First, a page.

Nanaimo could receive millions of dollars in federal funding to help build the next stretch of the waterfront walkway.
According to a city press release, the federal government has conditionally allocated $3.8 million in funding from the federal gas tax fund towards the walkway project, a $41-million, multi-phased project that would see the seawall extended between Departure Bay and the Nanaimo River Estuary over a 10-year period.
RELATED: Draft plan presented for Nanaimo’s waterfront walkway
In order for to receive the $3.8 million, the city will need to meet all regulatory approvals, required leases and agreements within a year. Should the city fail to do so, it will not receive the federal funding.
Nanaimo Mayor Bill McKay told the News Bulletin that he was pleased to learn about the announcement, but pointed out that it all depends on meeting the federal government’s conditions and did not say whether he thought the city could meet those conditions.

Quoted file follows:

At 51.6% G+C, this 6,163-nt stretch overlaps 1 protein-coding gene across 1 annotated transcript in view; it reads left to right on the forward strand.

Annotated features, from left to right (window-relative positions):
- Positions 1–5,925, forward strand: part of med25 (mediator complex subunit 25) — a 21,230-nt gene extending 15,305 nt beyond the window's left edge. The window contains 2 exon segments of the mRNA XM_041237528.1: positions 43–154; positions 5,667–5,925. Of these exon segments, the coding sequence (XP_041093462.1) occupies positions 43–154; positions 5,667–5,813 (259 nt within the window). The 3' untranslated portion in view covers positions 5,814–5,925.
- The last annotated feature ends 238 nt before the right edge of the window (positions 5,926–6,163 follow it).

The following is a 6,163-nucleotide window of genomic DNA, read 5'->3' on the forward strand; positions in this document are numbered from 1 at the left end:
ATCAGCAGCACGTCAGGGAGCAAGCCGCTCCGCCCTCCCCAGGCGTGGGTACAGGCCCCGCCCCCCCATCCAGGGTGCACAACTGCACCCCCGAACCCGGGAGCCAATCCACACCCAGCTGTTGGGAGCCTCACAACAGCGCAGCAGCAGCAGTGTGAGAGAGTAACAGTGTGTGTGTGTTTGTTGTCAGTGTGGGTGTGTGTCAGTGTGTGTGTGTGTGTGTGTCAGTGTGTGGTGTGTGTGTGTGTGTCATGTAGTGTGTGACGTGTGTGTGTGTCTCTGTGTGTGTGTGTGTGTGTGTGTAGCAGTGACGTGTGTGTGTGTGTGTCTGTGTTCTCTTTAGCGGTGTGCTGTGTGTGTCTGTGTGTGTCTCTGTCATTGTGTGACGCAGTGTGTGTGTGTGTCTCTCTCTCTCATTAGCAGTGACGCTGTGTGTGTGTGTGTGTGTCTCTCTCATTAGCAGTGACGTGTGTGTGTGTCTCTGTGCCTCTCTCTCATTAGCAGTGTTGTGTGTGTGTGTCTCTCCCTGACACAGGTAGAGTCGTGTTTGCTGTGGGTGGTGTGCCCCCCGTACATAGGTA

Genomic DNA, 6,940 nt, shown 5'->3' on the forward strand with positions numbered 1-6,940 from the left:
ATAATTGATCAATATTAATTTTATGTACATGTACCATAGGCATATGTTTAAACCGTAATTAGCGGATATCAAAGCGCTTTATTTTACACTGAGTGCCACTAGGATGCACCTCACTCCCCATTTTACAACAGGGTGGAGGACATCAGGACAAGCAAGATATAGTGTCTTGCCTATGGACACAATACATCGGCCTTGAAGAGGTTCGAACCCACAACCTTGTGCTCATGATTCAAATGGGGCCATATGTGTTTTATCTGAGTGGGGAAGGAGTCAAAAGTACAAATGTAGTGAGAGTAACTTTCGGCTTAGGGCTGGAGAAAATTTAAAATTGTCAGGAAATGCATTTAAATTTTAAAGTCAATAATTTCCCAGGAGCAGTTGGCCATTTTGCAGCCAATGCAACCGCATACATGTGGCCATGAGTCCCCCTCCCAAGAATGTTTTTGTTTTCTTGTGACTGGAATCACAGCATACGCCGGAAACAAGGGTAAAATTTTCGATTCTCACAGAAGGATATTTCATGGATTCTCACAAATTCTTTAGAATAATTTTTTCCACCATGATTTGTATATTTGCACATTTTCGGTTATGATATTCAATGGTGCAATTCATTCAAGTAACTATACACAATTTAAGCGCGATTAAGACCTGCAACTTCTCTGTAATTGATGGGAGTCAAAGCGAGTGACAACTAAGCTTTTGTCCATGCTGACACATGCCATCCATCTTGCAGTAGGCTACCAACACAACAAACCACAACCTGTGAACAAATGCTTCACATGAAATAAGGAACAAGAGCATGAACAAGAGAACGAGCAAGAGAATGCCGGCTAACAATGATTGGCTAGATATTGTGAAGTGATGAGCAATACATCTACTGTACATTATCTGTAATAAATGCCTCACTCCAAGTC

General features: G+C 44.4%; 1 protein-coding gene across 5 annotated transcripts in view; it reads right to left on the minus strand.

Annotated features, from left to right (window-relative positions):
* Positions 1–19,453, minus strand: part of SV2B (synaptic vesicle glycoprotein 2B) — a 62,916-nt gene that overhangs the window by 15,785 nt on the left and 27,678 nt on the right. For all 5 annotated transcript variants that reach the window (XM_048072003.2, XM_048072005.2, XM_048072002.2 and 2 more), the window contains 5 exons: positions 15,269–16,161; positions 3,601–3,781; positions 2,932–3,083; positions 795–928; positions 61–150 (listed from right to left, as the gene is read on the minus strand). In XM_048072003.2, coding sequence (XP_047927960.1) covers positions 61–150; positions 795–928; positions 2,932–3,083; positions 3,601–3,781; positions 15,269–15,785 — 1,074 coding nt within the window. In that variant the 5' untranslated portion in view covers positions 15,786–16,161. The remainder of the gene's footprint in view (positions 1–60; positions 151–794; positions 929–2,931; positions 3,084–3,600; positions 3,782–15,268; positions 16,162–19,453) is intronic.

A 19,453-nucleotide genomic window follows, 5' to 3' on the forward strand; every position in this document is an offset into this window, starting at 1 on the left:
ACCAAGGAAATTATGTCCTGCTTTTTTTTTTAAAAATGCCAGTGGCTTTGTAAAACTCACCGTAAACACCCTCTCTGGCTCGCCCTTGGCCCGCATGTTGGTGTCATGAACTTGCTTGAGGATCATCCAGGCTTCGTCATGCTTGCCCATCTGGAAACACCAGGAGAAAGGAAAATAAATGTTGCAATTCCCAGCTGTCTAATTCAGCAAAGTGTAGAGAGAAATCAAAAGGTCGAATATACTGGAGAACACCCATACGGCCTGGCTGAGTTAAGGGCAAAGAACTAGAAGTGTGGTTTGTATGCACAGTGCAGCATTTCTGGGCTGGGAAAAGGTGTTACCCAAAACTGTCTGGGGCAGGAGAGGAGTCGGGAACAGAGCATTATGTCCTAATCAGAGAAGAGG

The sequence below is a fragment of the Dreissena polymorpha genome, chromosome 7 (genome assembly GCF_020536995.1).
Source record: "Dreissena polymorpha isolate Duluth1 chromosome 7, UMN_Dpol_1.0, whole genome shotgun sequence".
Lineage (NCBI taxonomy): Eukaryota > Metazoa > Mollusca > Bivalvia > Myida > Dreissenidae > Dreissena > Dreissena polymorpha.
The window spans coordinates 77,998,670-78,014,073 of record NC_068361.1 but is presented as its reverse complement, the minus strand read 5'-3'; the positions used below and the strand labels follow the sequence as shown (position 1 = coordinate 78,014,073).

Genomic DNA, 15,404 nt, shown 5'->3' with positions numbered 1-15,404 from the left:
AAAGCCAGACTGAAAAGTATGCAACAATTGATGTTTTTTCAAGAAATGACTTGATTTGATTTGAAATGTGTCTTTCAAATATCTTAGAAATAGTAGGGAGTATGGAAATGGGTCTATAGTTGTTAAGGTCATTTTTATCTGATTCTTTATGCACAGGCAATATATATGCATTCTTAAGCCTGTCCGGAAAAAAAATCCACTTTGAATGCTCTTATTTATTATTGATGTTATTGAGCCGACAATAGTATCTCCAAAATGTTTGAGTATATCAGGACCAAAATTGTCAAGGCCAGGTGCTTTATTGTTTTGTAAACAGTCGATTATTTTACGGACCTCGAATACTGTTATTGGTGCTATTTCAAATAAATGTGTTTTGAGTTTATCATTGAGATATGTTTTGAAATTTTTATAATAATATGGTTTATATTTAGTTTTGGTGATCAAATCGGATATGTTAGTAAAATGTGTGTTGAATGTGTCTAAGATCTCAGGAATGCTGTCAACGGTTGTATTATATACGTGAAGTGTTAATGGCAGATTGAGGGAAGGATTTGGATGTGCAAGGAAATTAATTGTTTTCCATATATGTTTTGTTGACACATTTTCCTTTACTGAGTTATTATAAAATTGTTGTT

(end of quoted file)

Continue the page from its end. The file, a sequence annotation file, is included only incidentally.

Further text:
“We’re very pleased with this funding announcement. Nanaimo’s waterfront walkway allows all members of our community, no matter their ability, to enjoy our beautiful waterfront…” said McKay in the press release. “With today’s announcement, we are able to proceed with two critical sections. On behalf of council, I thank our staff for their efforts in obtaining this very important funding commitment.”
The Union of B.C. Municipalities administers the gas tax fund in partnership with the federal and provincial governments.
“Nanaimo’s waterfront walkway is such a great asset to the community and will make a positive impact in the lives of the people who live here. This is a great example of how a partnership between all levels of government can do great things when we all work together,” said Leonard Krog, Nanaimo MLA, in the press release.
Councillors approved the plan in December and design work has already begun on the first phase of the project, which calls for construction of a walkway between B.C. Ferries’ Departure Bay terminal and White Eagle Terrace and a section along the south downtown waterfront. The city has budgeted $4.4 million for the first phase and expects the work to be completed by next year.